PRAYER AFTER MEDITATION.

My God, I give Thee heartfelt thanks for all the graces and all the light Thou hast conferred on me during this meditation. Pardon me all the negligence and the distractions of which I have been guilty, and give me strength to carry out the resolutions that I have made. Fortify me, that from henceforth I may diligently practise this virtue . . . avoid this fault . . . perform this action . . . to Thy honor. Help me to do this, sweet Virgin Mary; and if I ever forget my good resolutions, I entreat my Angel Guardian to recall them to my memory. Amen.

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April Devotion: The Holy Ghost

Virtue to practice: Patience

Vexilla Regis prodeunt

The royal banners forward go;
The Cross shines forth in mystic glow,
Where Life for sinners death endured,
And life by death for man procured.

Where deep for us the spear was dyed,
Life’s torrent rushing from His side,
To wash us in that precious flood
Where mingled, Water flowed, and Blood,

Fulfilled is all that David told
In true prophetic song of old;
‘Amidst the nations, God,’ saith he,
‘Hath reigned and triumphed from the Tree.’

O Tree of beauty! Tree of light!
O Tree with royal purple dight!
Elect on whose triumphal breast
Those holy Limbs should find their rest.

On whose dear arms, so widely flung,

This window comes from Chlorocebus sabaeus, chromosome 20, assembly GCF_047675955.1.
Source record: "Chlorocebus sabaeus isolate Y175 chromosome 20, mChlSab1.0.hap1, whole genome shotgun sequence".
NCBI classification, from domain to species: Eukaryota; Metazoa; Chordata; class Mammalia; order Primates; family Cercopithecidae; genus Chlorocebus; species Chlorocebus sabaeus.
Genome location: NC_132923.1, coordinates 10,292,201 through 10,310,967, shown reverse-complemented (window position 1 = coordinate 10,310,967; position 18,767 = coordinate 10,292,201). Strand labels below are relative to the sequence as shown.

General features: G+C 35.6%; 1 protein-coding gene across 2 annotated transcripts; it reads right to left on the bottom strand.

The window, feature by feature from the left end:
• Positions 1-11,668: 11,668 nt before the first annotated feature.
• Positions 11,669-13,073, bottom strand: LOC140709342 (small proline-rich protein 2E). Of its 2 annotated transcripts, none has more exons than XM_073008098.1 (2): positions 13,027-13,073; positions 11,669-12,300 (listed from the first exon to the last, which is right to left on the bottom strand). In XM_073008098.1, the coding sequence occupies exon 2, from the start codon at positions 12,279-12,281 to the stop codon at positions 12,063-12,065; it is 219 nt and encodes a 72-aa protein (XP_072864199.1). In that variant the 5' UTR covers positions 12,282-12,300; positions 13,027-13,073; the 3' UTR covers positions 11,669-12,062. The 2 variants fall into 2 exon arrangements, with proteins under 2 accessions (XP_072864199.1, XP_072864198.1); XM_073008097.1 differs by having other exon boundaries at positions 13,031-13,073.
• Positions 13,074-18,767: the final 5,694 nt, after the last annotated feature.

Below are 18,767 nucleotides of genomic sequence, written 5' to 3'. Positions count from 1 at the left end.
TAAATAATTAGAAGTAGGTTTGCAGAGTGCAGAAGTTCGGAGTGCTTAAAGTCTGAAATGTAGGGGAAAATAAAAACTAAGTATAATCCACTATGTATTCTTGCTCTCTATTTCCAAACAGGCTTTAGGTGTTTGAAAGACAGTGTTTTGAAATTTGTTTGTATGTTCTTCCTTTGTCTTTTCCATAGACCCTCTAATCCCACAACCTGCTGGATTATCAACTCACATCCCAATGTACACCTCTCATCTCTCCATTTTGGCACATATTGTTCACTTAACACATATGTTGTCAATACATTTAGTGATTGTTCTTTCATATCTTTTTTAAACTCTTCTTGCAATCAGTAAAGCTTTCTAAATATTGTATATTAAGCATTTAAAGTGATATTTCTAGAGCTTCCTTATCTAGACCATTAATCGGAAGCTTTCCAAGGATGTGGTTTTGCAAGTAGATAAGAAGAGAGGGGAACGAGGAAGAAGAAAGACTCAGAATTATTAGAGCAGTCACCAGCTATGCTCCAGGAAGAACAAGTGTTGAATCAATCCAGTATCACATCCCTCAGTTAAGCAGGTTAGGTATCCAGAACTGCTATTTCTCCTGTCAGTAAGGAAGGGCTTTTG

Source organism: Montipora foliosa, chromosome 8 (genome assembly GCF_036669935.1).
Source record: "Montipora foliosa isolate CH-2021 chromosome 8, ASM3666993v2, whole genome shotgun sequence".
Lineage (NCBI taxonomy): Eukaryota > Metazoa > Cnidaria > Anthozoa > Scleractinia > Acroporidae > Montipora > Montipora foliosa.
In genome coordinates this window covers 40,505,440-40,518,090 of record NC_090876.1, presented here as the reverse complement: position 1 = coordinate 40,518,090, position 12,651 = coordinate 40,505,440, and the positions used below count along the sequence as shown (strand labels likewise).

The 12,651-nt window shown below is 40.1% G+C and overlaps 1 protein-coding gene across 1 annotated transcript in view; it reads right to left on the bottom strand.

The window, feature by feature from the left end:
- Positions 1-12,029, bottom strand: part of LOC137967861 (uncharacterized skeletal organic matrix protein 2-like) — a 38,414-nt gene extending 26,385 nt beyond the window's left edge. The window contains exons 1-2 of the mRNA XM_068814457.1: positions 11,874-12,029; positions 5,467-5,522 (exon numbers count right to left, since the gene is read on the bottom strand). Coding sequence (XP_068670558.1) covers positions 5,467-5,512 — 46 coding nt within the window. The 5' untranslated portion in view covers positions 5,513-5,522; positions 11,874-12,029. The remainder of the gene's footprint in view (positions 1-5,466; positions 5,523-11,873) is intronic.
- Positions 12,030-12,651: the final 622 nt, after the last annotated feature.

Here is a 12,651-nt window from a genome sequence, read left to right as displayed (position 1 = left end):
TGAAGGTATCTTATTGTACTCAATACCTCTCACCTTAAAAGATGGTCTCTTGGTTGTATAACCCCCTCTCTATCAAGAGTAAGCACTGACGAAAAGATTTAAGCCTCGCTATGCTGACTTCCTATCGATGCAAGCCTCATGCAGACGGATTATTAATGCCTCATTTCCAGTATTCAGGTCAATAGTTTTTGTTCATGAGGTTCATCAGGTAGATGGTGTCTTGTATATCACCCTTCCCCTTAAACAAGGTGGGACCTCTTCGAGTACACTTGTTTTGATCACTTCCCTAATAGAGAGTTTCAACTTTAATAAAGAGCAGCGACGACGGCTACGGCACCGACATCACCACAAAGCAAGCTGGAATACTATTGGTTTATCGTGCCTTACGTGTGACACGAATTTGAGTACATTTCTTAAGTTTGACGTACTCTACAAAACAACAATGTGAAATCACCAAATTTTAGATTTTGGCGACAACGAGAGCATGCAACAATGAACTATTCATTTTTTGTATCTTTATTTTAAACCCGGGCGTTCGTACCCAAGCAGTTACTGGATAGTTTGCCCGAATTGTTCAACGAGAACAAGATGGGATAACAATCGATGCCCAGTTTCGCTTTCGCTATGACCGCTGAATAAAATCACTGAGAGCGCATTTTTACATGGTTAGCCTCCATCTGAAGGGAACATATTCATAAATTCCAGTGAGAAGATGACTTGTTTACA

The weight of this world’s ransom hung:
The price of human kind to pay
And spoil the spoiler of his prey.

O Cross, our one reliance, hail,
Thou glory of the saved, avail*
To give fresh merit to the Saint,
And pardon to the penitent.

To Thee, Eternal Three in One,
Let homage meet by all be done;
Whom by the Cross Thou dost restore,
Preserve and govern evermore. Amen.

*Instead of: ‘Thou Glory of the saved,’ during Passiontide, say: ‘This Holy Passiontide‘, during the Paschal Season: ‘Thou joy of Eastertide‘, on the Feast of the Exaltation of the Holy Cross: ‘On this triumphant day.

Vexilla Regis pródeunt,
Fulget Crucis mystérium,
Qua vita mortem pértulit,
Et morte vitam prótulit.

Quæ vulneráta lánceæ
Mucróne diro, críminum
Ut nos laváret sórdibus,
Manávit unda et sánguine.

Impléta sunt quæ cóncinit
David fidéli cármine,
Dicéndo natiónibus:
Regnávit a ligno Deus.

Arbor decóra et fúlgida,
Ornáta regis púrpura,
Elécta digno stípite
Tam sancta membra tángere.

Beáta, cuius bráchiis
Prétium pepéndit sæculi,
Statéra facta córporis,
Tulítque prædam tártari.

O Crux, ave, spes única,
Gentis redémptæ glória!*
Piis adáuge grátiam,
Reísque dele crímina.

Te, fons salútis, Trínitas,
Colláudet omnis spíritus:
Quibus Cricis victóriam
Largíris, adde præmium. Amen.

(ex. Breviario Romano)

An indulgence of 5 years.

A plenary indulgence on the usual conditions for the daily recitation of this hymn throughout an entire month (S.C. Ind., Jan. 16, 1886; S.P.Ap., April 29, 1934).